Two different missense mutations, p.D572N and p.D572H, affecting the same nucleotide and codon of the TMC1 gene were earlier reported to cause autosomal dominant hearing impairment at locus DFNA36 in two North American families. No other dominant mutations of human TMC1 have been published. We ascertained a third North American family segregating autosomal dominant nonsyndromic hearing impairment at the DFNA36 locus. We identified the p.D572N mutation of TMC1 co-segregating with hearing loss in our study family. A comparative haplotype analysis of linked single nucleotide polymorphisms and short tandem repeats in the two families segregating p.D572N was not consistent with a founder effect. These findings can be explained in two ways. Either nucleotide 1714 is a hot spot for mutations or, alternatively, missense mutations at this site confer a specific pathogenic gain-of-function or dominant-negative effect.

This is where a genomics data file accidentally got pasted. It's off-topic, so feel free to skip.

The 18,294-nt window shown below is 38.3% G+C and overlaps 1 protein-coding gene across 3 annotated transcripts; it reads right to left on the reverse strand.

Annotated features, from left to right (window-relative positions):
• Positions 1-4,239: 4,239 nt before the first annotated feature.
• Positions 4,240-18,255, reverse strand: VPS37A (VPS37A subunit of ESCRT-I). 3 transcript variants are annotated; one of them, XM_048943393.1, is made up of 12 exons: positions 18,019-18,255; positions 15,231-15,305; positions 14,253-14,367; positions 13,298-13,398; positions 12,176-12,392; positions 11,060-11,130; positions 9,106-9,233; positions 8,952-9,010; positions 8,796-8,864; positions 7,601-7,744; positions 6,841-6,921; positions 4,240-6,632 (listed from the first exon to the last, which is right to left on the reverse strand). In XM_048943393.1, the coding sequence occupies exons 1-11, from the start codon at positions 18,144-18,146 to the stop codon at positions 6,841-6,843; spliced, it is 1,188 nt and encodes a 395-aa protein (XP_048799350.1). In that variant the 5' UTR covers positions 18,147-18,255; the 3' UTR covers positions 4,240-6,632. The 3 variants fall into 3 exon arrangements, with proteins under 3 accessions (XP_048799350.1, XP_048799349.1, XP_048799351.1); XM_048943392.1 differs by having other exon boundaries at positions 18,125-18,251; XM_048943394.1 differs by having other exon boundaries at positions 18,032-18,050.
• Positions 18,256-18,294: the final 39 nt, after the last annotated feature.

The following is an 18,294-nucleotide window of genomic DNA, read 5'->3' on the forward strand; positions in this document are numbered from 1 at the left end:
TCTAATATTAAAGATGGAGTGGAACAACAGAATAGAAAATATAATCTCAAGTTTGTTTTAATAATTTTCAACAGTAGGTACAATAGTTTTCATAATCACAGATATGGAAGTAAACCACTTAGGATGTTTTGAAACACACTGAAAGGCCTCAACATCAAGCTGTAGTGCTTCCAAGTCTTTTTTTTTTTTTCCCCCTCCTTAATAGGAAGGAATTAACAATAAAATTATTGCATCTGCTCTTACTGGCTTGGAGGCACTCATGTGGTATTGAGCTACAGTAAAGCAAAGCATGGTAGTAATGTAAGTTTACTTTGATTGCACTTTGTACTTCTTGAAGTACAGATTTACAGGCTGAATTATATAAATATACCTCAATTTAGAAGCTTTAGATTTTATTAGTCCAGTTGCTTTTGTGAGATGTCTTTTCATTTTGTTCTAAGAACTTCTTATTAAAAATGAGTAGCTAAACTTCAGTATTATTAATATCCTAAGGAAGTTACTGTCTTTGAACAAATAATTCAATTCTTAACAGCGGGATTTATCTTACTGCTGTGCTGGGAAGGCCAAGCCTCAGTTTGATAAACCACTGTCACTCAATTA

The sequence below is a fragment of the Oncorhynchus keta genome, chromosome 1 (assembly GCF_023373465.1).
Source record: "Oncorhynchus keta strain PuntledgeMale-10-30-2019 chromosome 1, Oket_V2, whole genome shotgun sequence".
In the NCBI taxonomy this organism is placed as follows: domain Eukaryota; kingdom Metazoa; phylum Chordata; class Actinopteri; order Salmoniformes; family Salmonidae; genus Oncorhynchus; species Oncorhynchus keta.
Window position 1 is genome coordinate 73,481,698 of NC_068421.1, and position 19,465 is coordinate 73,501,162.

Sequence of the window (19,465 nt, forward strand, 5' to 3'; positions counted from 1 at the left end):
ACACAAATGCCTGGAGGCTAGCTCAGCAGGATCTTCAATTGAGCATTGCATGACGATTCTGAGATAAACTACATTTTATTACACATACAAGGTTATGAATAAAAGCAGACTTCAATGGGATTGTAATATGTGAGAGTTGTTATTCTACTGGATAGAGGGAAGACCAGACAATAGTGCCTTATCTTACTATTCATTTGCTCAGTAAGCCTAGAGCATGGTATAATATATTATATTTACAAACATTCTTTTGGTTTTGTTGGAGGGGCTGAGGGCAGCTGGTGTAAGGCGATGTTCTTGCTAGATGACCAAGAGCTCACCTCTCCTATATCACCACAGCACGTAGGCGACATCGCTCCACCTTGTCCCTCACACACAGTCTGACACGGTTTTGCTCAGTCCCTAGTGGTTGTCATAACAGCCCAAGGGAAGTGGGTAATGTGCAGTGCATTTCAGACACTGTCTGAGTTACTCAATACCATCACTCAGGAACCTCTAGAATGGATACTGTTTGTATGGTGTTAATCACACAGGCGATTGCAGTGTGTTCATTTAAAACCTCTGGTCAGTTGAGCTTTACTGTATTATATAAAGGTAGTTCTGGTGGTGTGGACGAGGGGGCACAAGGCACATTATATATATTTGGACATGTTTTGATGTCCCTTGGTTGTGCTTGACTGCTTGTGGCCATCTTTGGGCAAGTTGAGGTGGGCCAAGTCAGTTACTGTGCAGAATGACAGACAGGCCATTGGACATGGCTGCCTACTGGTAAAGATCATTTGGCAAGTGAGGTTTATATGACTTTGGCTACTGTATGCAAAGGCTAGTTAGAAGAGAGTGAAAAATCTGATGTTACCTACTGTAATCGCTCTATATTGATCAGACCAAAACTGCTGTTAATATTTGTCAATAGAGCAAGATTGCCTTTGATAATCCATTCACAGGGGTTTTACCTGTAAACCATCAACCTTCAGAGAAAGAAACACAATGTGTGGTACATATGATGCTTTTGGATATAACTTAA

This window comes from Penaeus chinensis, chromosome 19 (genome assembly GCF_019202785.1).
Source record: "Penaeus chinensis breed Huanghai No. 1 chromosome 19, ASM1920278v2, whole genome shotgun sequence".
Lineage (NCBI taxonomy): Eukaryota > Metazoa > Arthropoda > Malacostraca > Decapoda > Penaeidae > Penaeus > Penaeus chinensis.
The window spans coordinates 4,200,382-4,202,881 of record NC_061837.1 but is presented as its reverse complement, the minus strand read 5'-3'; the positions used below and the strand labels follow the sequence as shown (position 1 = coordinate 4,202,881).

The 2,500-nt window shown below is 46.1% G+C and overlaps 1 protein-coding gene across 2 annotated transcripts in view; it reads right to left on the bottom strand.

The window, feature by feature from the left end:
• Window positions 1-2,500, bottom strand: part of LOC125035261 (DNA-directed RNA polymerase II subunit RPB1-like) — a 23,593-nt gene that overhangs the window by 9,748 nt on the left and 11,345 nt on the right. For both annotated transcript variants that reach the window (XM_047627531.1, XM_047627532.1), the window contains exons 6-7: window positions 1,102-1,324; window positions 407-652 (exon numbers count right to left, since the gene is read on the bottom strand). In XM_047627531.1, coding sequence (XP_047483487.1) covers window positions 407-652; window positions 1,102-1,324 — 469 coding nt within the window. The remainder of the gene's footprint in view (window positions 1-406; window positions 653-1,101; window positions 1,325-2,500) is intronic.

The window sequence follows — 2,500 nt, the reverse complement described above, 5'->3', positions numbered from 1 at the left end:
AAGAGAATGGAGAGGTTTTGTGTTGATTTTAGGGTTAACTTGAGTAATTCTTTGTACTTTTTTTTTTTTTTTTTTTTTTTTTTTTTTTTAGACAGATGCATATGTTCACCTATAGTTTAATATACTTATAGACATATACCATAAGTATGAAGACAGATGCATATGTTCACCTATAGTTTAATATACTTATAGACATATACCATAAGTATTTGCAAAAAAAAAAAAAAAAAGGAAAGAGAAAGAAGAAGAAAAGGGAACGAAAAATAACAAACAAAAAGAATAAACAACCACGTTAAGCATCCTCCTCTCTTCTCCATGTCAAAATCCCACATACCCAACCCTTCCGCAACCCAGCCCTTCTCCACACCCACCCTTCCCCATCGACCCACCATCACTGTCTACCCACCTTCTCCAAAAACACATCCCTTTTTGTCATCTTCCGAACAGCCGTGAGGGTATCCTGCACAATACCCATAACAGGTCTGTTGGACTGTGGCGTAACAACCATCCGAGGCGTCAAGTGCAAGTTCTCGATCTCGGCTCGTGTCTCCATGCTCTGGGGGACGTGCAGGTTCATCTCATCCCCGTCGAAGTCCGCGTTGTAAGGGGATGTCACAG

D527N; DFNA36; hereditary hearing loss; hot spot; TMC1
TomoBreast is a unicenter, non-blinded randomized trial comparing conventional radiotherapy (CR) vs. hypofractionated Tomotherapy (TT) for post-operative treatment of breast cancer. The purpose of the trial is to compare whether TT can reduce heart and pulmonary toxicity. We evaluate early toxicities.
The trial started inclusion in May 2007 and reached its recruitment in August 2011. Women with stage T1-3N0M0 or T1-2N1M0 breast cancer completely resected by tumorectomy (BCS) or by mastectomy (MA) who consented to participate were randomized, according to a prescribed computer-generated randomization schedule, between control arm of CR 25x2 Gy/5 weeks by tangential fields on breast/chest wall, plus supraclavicular-axillary field if node-positive, and sequential boost 8x2 Gy/2 weeks if BCS (cumulative dose 66 Gy/7 weeks), versus experimental TT arm of 15x2.8 Gy/3 weeks, including nodal areas if node-positive and simultaneous integrated boost of 0.6 Gy if BCS (cumulative dose 51 Gy/3 weeks). Outcomes evaluated were the pulmonary and heart function. Comparison of proportions used one-sided Fisher's exact test.